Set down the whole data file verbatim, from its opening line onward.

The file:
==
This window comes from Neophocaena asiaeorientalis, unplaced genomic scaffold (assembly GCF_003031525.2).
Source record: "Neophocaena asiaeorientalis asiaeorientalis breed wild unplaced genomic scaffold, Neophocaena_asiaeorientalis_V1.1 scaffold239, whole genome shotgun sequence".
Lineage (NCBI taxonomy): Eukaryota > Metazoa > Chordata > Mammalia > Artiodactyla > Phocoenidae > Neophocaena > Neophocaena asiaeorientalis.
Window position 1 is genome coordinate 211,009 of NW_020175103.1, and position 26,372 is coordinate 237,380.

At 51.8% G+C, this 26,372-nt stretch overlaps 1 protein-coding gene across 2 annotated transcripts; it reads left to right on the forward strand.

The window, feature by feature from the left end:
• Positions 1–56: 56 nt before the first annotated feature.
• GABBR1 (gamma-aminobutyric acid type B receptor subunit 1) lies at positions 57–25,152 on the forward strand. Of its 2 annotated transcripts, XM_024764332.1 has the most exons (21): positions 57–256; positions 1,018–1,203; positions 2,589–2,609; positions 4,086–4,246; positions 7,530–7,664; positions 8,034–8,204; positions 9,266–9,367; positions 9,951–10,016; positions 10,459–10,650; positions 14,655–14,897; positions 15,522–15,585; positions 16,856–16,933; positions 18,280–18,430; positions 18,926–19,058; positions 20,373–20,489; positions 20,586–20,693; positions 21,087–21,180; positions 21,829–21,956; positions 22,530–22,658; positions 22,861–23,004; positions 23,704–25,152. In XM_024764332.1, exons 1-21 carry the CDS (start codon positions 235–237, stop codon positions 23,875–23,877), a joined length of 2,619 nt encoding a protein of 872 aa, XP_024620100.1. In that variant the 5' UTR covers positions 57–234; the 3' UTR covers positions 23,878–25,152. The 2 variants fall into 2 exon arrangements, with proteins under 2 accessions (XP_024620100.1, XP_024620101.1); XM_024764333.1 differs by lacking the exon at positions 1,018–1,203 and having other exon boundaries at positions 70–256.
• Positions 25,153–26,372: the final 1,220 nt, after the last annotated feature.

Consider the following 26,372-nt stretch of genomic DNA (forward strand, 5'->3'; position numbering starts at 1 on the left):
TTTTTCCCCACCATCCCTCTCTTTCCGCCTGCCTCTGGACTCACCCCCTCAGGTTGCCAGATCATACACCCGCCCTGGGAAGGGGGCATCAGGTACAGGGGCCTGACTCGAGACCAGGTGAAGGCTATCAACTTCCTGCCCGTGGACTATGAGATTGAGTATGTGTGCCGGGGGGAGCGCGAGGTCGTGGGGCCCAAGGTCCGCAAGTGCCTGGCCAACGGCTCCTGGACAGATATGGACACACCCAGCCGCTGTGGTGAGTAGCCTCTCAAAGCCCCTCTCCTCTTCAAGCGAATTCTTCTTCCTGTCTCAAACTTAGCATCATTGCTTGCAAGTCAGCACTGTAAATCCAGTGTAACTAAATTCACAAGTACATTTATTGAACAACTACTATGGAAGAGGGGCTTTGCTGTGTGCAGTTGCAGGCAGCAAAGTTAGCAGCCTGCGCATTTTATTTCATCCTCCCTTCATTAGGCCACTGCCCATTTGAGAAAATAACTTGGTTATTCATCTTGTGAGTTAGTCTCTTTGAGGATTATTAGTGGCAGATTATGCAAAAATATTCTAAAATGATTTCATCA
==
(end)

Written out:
This window comes from Neophocaena asiaeorientalis, unplaced genomic scaffold (assembly GCF_003031525.2).
Source record: "Neophocaena asiaeorientalis asiaeorientalis breed wild unplaced genomic scaffold, Neophocaena_asiaeorientalis_V1.1 scaffold239, whole genome shotgun sequence".
Lineage (NCBI taxonomy): Eukaryota > Metazoa > Chordata > Mammalia > Artiodactyla > Phocoenidae > Neophocaena > Neophocaena asiaeorientalis.
Window position 1 is genome coordinate 211,009 of NW_020175103.1, and position 26,372 is coordinate 237,380.

At 51.8% G+C, this 26,372-nt stretch overlaps 1 protein-coding gene across 2 annotated transcripts; it reads left to right on the forward strand.

The window, feature by feature from the left end:
• Positions 1–56: 56 nt before the first annotated feature.
• GABBR1 (gamma-aminobutyric acid type B receptor subunit 1) lies at positions 57–25,152 on the forward strand. Of its 2 annotated transcripts, XM_024764332.1 has the most exons (21): positions 57–256; positions 1,018–1,203; positions 2,589–2,609; positions 4,086–4,246; positions 7,530–7,664; positions 8,034–8,204; positions 9,266–9,367; positions 9,951–10,016; positions 10,459–10,650; positions 14,655–14,897; positions 15,522–15,585; positions 16,856–16,933; positions 18,280–18,430; positions 18,926–19,058; positions 20,373–20,489; positions 20,586–20,693; positions 21,087–21,180; positions 21,829–21,956; positions 22,530–22,658; positions 22,861–23,004; positions 23,704–25,152. In XM_024764332.1, exons 1-21 carry the CDS (start codon positions 235–237, stop codon positions 23,875–23,877), a joined length of 2,619 nt encoding a protein of 872 aa, XP_024620100.1. In that variant the 5' UTR covers positions 57–234; the 3' UTR covers positions 23,878–25,152. The 2 variants fall into 2 exon arrangements, with proteins under 2 accessions (XP_024620100.1, XP_024620101.1); XM_024764333.1 differs by lacking the exon at positions 1,018–1,203 and having other exon boundaries at positions 70–256.
• Positions 25,153–26,372: the final 1,220 nt, after the last annotated feature.

Consider the following 26,372-nt stretch of genomic DNA (forward strand, 5'->3'; position numbering starts at 1 on the left):
TTTTTCCCCACCATCCCTCTCTTTCCGCCTGCCTCTGGACTCACCCCCTCAGGTTGCCAGATCATACACCCGCCCTGGGAAGGGGGCATCAGGTACAGGGGCCTGACTCGAGACCAGGTGAAGGCTATCAACTTCCTGCCCGTGGACTATGAGATTGAGTATGTGTGCCGGGGGGAGCGCGAGGTCGTGGGGCCCAAGGTCCGCAAGTGCCTGGCCAACGGCTCCTGGACAGATATGGACACACCCAGCCGCTGTGGTGAGTAGCCTCTCAAAGCCCCTCTCCTCTTCAAGCGAATTCTTCTTCCTGTCTCAAACTTAGCATCATTGCTTGCAAGTCAGCACTGTAAATCCAGTGTAACTAAATTCACAAGTACATTTATTGAACAACTACTATGGAAGAGGGGCTTTGCTGTGTGCAGTTGCAGGCAGCAAAGTTAGCAGCCTGCGCATTTTATTTCATCCTCCCTTCATTAGGCCACTGCCCATTTGAGAAAATAACTTGGTTATTCATCTTGTGAGTTAGTCTCTTTGAGGATTATTAGTGGCAGATTATGCAAAAATATTCTAAAATGATTTCATCA